Today's Dose is part awesome and part ridiculously interesting. As I'm currently playing through Telltale Games Sam & Max The Penal Zone Episode 2: The Tomb of Sammun-Mak in preparation for a review, I thought I'd take the time to follow some Telltale news. What I've discovered is a very interesting initiative they are currently in the process of implementing.
The company is focusing their attention on a somewhat ambitious Pilot Program. Similar to the Pilot Series comic book developer Top Cow Studios are implementing and the more conventional TV show pilots we are accustomed to, Telltale will create pilot episodes for games. The idea is to take ideas the folks at Telltale have been toying with, develop a pilot episode and release it. The future of the project will then be in the hands of fans as their feedback will determine whether the game should go to series. One would assume this will partly come from sales figures but also from fan critiques of the quality of the game and the idea behind it.
I say “episodes” because Telltale games have rebuilt their point and click adventure game catalog around episodic content. As CEO Dan Connors states G4 "We built Telltale to take advantage of the digital distribution revolution and build ourselves up as a publisher who can put product into the market through digital distribution." Games like Sam & Max are now released online as four or five episode stories, greatly reducing the risk associated with developing a large, big budget game.
Through the Pilot Program Telltale are further reducing the risk associated with their projects. As Connors says it "allows us to try some new ideas without having to [take as much risk] and learn more what people like about it before we commit to doing the whole thing." Telltale will also be able to dedicate smaller teams to the projects currently in development Puzzle Agent, the first Pilot Program game, has a development group "about the third of the size of an average team". That means their already large stable of in-development, higher budget games are not affected by a project which may turn out to be a bust.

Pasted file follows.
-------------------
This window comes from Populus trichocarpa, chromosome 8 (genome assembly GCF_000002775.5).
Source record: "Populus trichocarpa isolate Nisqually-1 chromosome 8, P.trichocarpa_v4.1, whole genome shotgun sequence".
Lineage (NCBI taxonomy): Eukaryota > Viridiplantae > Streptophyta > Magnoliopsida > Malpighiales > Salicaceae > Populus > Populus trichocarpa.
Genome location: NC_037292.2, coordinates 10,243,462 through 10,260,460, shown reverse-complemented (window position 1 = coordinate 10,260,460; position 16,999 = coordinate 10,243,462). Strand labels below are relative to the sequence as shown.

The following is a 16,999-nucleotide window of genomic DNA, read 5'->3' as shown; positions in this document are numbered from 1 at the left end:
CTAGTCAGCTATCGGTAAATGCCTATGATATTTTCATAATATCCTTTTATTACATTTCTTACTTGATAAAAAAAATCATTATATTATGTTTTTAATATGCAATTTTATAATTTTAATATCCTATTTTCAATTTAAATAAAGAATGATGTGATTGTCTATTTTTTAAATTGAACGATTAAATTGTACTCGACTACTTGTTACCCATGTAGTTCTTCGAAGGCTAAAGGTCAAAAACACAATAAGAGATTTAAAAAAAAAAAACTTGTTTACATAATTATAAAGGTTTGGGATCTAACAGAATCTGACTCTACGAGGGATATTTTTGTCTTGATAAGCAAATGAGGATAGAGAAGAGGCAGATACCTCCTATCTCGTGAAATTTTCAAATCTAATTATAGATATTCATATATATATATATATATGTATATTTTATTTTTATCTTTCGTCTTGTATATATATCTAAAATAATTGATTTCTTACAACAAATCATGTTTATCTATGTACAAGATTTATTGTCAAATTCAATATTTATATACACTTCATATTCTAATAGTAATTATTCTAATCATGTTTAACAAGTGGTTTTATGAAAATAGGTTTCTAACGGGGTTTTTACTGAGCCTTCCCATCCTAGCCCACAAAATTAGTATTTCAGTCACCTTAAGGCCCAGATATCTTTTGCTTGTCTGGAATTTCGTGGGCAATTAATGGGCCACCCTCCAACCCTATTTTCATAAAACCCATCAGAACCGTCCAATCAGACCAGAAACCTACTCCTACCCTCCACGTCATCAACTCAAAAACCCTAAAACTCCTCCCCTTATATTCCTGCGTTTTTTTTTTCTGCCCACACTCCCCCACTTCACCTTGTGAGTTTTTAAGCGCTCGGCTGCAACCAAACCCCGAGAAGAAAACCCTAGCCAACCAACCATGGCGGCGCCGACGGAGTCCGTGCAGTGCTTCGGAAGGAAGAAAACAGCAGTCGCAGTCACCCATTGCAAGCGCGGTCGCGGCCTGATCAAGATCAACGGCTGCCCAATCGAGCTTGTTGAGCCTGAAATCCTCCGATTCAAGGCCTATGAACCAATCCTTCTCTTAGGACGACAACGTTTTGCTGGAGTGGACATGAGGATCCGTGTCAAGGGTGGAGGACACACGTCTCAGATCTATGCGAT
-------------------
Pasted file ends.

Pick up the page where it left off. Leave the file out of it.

Puzzle Agent will be out in June and is being developed in partnership with Graham Annable, creator of the Grickle series Puzzle Agent is based on. In the game, players will (courtesy of the press release):
"Take on the role of Nelson Tethers, the lead (and only) agent in the US Department of Puzzle Investigation, sent on a rare field assignment to Scoggins, Minnesota to investigate why output at the town’s eraser factory has come to a screeching halt."
The game looks set to combine elements associated with other Telltale titles, puzzles, and brainteasers, but still be far different from other Telltale games we know like Sam & Max. It is for this reason that Telltale is advocating the Pilot Program. It allows them to do some different things and explore some new ideas without as much risk. It also allows the studios to take a chance on some more pre-existing properties, like Puzzle Agent, as Telltale may "look for partners to work on something… where somebody is incubating an idea or a concept that's just a really cool franchise and has an installed base and taking a shot in the interactive world makes sense".
This idea has me really excited. Obviously this sort of pilot episode style can only work with certain types of games and certain companies, but seeing it implemented at all is great. In this age of heightened communication and interactivity it is nice to see a company taking the time out to actually give fans a hand in deciding what developers will make. As Telltale seems to be implying — what is the point, as a company, in having Facebook, Twitter, and greater ways for you to interact with your fans if you aren't going to listen to what they have to say. What fan wouldn't want to be instrumental in it's future development?
Additionally, the opportunity this provides for other media to get a game for their franchise is great. I can see a few webcomics, which fit Telltale's criteria of having an interesting idea and loyal fanbase, getting the Pilot Program treatment. From a business, and I guess fan, point of view, Telltale has also managed to find a way to ensure their next wave of characters will be launching into a receptive environment. They will know which new characters and elements have done well in a relatively cost effective way. It's like demoing a title, except that Telltale can actually make some money on the program. Maybe studios like EA, who are toying with charging for demos, can learn something from Telltale. If they could find a way to make a short, self-contained episode based on their game, a stand-alone prequel chapter perhaps, then gamers may be more willing to pay for it than they would a demo. It would also provide developers with an opportunity to alter facets of the game which fans find they don't like before the title is released.
Anyway, I'm really looking forward to seeing what the reaction will be to the Pilot Program and it's first outing, Puzzle Agent, which debuts in June on the PC, Macintosh, iPhone/iPod touch, iPad, and Nintendo Wii. Apparently Telltale are already throwing around some ideas for the next lot of Pilot Program games and it will be interesting to see whether they are existing properties or something new. What do you think about the Pilot Program and the greater role fans will play in the future of Telltale games?